Narendra Modi today said he would reach out to Muslim "brothers" like any other citizen of the country and made it clear that the contentious issues of Ram Temple and Uniform Civil Code would be addressed within the constitutional framework.
The BJP's prime ministerial candidate underlined that he saw all Indians as one and it was his "responsibility" to reach out to all sections of society, which included Muslims.
"As chief minister of Gujarat, I have tried to connect to six crore people of the state as much as possible. Now I have been entrusted with the national responsibility. I will use all efforts at my command to reach out to 125 crore people. This is part of my responsibility and I must do it."
"It may mean walking 100 steps. I may walk three steps, five steps or seven steps, that is a different matter. But it is my responsibility that I must make demonstrative efforts to reach out to every citizen of the country," he said.
He was responding on ABP news channel's 'Ghoshnapatra' programme after being pointed out that he appeared to have started establishing contact with the Muslim community.
Asked specifically whether his efforts to reach out to every citizen included Muslims, Modi replied, "I will never go by this terminology of yours. Even if you drag me, I will not. I will meet my countrymen. I understand only one language that they are my countrymen, they are my brothers. You may see with whatever colour you want, Modi will not go into that colour."
He went on to add, "even if I lose elections, let it be so, I have no problem. But the country has been destroyed by this language, the mindset of you people and I will never own that mindset. And you please stop such attacks on my freedom."
Modi was asked about the issues of Ram Temple and Uniform Civil Code, which had been a major bone of contention between the BJP and Muslims, and asked whether he would implement these unfulfilled subjects of the BJP's agenda considering his 'tez tarrar' (feisty) image.
"The country does not run by 'tez tarrari' (feistiness) but by the Constitution. Feistiness is for elections but not for running the country," the BJP's prime ministerial nominee said, making it clear that he would abide by the Constitution on these issues.
He was also asked whether his work as prime minister would have an "RSS imprint" since he had been groomed by the organisation.
"Let me tell you, I have to run the government. A government runs according to the Constitution. I believe that a government has only one religion -- India first. A government has only one holy book -- our Constitution. A government has only one kind of devotion -- towards nation. A government has only one style of functioning -- 'sabka sath, sabka vikas' (cooperation of all, development of all)."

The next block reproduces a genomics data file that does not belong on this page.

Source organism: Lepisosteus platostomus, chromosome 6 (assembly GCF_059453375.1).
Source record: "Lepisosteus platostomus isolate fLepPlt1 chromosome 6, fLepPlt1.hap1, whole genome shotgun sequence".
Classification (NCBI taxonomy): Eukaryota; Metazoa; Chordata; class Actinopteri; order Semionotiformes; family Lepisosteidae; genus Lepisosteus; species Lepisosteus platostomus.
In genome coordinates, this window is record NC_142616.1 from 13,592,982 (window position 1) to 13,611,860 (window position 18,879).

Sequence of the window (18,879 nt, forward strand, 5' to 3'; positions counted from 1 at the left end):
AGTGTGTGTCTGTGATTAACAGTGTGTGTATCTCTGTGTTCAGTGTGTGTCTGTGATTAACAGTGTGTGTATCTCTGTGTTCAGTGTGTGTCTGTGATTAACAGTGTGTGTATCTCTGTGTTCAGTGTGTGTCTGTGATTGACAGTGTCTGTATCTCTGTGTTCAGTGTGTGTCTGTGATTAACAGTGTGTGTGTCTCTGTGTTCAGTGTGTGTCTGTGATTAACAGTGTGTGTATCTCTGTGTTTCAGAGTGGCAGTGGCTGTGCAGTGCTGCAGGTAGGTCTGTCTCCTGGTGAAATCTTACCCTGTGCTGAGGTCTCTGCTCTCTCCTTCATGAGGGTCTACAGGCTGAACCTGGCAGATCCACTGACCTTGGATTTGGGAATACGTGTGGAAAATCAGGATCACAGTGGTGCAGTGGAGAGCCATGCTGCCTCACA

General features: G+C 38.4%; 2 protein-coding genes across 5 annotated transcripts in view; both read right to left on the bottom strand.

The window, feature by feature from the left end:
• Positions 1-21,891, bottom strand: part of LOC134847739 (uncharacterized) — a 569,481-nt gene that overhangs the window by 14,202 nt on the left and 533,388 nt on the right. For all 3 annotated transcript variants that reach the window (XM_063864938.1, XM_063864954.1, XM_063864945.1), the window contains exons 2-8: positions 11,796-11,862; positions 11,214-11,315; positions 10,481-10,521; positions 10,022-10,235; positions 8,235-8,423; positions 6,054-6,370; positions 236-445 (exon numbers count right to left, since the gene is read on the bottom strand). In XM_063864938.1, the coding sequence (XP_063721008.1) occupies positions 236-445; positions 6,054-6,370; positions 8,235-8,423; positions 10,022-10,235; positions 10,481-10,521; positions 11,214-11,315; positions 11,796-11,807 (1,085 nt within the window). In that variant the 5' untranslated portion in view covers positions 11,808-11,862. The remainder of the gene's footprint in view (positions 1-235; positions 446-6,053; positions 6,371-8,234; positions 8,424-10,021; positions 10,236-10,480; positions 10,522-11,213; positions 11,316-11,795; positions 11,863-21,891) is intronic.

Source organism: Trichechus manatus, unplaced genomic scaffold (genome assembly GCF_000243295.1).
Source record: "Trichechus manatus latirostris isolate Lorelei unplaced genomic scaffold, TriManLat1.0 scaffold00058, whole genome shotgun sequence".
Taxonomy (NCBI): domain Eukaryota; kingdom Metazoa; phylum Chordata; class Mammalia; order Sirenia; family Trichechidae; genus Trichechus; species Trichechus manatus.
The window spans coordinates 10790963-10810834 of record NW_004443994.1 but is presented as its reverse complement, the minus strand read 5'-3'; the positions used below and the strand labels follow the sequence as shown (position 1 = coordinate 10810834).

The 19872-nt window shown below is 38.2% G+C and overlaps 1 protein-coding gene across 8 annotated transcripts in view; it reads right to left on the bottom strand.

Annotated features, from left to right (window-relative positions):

When referred to the 2002 riots, the Gujarat chief minister said he had "stood the test" and was "ready for any test" but would "never surrender before lies and political motives."
He said, "...Till 2007, I have spoken a lot on this issue. Whether you like it or not, I will not succumb to you (on the issue)."
Attacking the UPA government, he said it "dragged" him to the Supreme Court on the issue and "now I should not speak as SC should be influenced."
He, however, referred to the questioning he faced on the matter from investigators.
"Till now, no CM has been grilled by policemen for nine hours. It was done on the orders of Supreme Court. SC has seen the video of that recording. I have stood that test and even in future, I am ready for any test," he added.
Asked about the statement by the BJP leader Giriraj Singh that those opposing Modi should go to Pakistan, the BJP's prime ministerial candidate said "nobody can agree with that (statement)."
To buttress his point that he would not be vindictive, Modi said, "After election victory of 2002, I went to thank the electorate of Maninagar (in Gujarat). There, I said 'this government is of those who have elected it, this government is also of those who voted against and this government is also of those who did not go to vote'."
Asked about the voices with in the BJP who demand action against Sonia Gandhi's son-in-law Robert Vadra in connection with alleged inappropriate land deals, Modi made it clear that he would focus on development rather than such issues which will be dealt with by the law as deemed fit.
"We get elected for five years and for five years should we roam around with this mess or do some good work? My personal belief is that my energy should not go into this energy, that my energy be utilised for positive and good work. Otherwise, five years is very less time. If we get entangled in this, what good work can we do," he said.
Citing his "track record" as chief minister for 14 years, he said it "shows that I have never opened any file against anybody. I believe that one gets entangled in such things and cannot do good work. I have only focused on positive initiative. I do not even keep information about old cases. It is for government, let them do."
At the same time, he said, "Nobody is above the law. Imagine if there allegations against Modi and he is the Prime Minister. Should the case not be pursued just because he has become the PM. It should not be so that it should be stopped. I am not above the law. I am not answering the question you asked. So do not mix up."
On the controversy as regards the 'marriage' section of his Lok Sabha nomination affidavit and whether he expected the same, he said, "I do not get surprised by anything. There is nothing in my life. They (rivals) have no issue so they will continue to do it."
The question related to his mentioning for the first time that he had a wife, over which he was attacked by the Congress and others.
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